According to Bulletin 2023-5, the threshold for reporting HMDA data is now 25 closed-end mortgage loans originated in each of the two preceding calendar years rather than the 100-loan threshold set by the 2020 HMDA Final Rule. “Banks that originated at least 25 closed-end mortgage loans in each of the two preceding calendar years but fewer than 100 closed-end mortgage loans in either or both of the two preceding calendar years (referred to collectively as affected banks) may need to make adjustments to policies and procedures to comply with reporting obligations,” the OCC said. The agency added that it does not plan to assess penalties for failures to report closed-end mortgage loan data on reportable transactions conducted in 2022, 2021 or 2020 for affected banks that meet other coverage requirements under Regulation C.
The FDIC and Federal Reserve Board also issued similar guidance (see FIL-06-2023 and CA 23-1).
District Court dismisses CFPB redlining action against nonbank lender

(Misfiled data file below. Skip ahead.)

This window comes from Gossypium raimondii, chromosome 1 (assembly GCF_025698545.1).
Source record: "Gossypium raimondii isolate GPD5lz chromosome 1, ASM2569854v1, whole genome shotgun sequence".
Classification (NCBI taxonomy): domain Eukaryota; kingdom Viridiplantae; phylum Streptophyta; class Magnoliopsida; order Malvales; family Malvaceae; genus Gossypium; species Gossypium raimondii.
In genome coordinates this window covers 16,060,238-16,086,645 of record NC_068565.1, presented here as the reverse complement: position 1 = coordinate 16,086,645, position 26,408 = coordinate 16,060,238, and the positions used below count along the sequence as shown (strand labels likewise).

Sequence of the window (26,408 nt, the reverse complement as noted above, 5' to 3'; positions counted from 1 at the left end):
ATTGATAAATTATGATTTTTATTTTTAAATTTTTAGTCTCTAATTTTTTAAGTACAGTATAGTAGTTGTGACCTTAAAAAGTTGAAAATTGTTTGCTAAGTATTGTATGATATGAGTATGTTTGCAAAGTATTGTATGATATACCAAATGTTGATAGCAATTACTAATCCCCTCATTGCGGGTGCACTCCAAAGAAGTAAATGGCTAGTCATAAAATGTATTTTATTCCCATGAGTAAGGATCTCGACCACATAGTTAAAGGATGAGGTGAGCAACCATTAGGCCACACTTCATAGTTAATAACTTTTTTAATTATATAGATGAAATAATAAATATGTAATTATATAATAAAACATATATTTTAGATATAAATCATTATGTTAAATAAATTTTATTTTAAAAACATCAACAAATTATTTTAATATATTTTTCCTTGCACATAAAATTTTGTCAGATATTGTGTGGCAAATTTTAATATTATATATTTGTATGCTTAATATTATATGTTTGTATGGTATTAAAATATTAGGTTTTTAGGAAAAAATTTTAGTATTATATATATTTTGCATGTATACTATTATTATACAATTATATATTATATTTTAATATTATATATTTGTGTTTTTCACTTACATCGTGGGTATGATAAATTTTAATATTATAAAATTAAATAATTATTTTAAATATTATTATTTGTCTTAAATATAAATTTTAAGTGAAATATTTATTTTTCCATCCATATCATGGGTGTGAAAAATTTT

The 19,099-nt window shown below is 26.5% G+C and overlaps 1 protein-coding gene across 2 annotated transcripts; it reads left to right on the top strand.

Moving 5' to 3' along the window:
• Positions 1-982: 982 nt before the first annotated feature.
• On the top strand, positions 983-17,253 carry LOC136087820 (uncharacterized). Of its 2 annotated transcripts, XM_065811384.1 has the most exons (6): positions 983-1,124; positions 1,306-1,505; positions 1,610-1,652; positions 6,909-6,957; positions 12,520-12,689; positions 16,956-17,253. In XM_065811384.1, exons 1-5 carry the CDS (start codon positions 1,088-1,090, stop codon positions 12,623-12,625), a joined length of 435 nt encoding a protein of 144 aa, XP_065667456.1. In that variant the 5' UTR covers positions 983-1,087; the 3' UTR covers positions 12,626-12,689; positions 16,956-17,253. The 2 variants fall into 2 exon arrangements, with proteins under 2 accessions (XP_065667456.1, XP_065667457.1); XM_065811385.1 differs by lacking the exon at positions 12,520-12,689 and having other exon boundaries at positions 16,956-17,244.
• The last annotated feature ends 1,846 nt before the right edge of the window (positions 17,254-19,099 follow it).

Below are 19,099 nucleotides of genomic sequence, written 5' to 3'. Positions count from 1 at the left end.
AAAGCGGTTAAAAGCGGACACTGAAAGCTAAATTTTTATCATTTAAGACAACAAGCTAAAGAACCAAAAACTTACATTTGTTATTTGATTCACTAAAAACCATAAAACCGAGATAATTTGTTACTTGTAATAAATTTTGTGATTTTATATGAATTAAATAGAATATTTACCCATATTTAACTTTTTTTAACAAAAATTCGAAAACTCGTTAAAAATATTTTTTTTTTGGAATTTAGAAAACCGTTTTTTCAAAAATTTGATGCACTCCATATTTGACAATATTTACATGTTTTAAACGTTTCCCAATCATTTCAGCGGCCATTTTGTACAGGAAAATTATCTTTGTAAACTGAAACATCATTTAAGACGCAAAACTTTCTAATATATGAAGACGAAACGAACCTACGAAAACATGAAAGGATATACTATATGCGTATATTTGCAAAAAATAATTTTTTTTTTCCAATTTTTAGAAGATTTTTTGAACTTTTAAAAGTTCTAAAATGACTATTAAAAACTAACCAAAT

On February 3, the U.S. District Court for the Northern District of Illinois dismissed with prejudice claims that a Chicago-based nonbank mortgage company and its owner violated ECOA by engaging in discriminatory marketing and applicant outreach practices. The CFPB sued the defendants in 2020 alleging fair lending violations, including violations of ECOA and the CFPA, predicated, in part, on statements made by the company’s owner and other employees during radio shows and podcasts from 2014 through 2017. (Covered by a Special Alert.) The complaint (which was later amended) marked the first time a federal regulator has taken a public enforcement action against a nondepository institution based on allegations of redlining.
The Bureau claimed that the defendants discouraged African Americans from applying for mortgage loans from the company and redlined African American neighborhoods in the Chicago area by (i) discouraging their residents from applying for mortgage loans from the company; and (ii) discouraging nonresidents from applying for loans from the company for homes in these neighborhoods. The defendants moved to dismiss with prejudice, arguing that the Bureau improperly attempted to expand ECOA’s reach “beyond the express and unambiguous language of the statute.” The defendants explained that while the statute “regulates behavior towards applicants for credit, it does not regulate any behavior relating to prospective applicants who have not yet applied for credit.” The Bureau countered that courts have consistently recognized Regulation B’s discouragement prohibition even when applied to prospective applicants.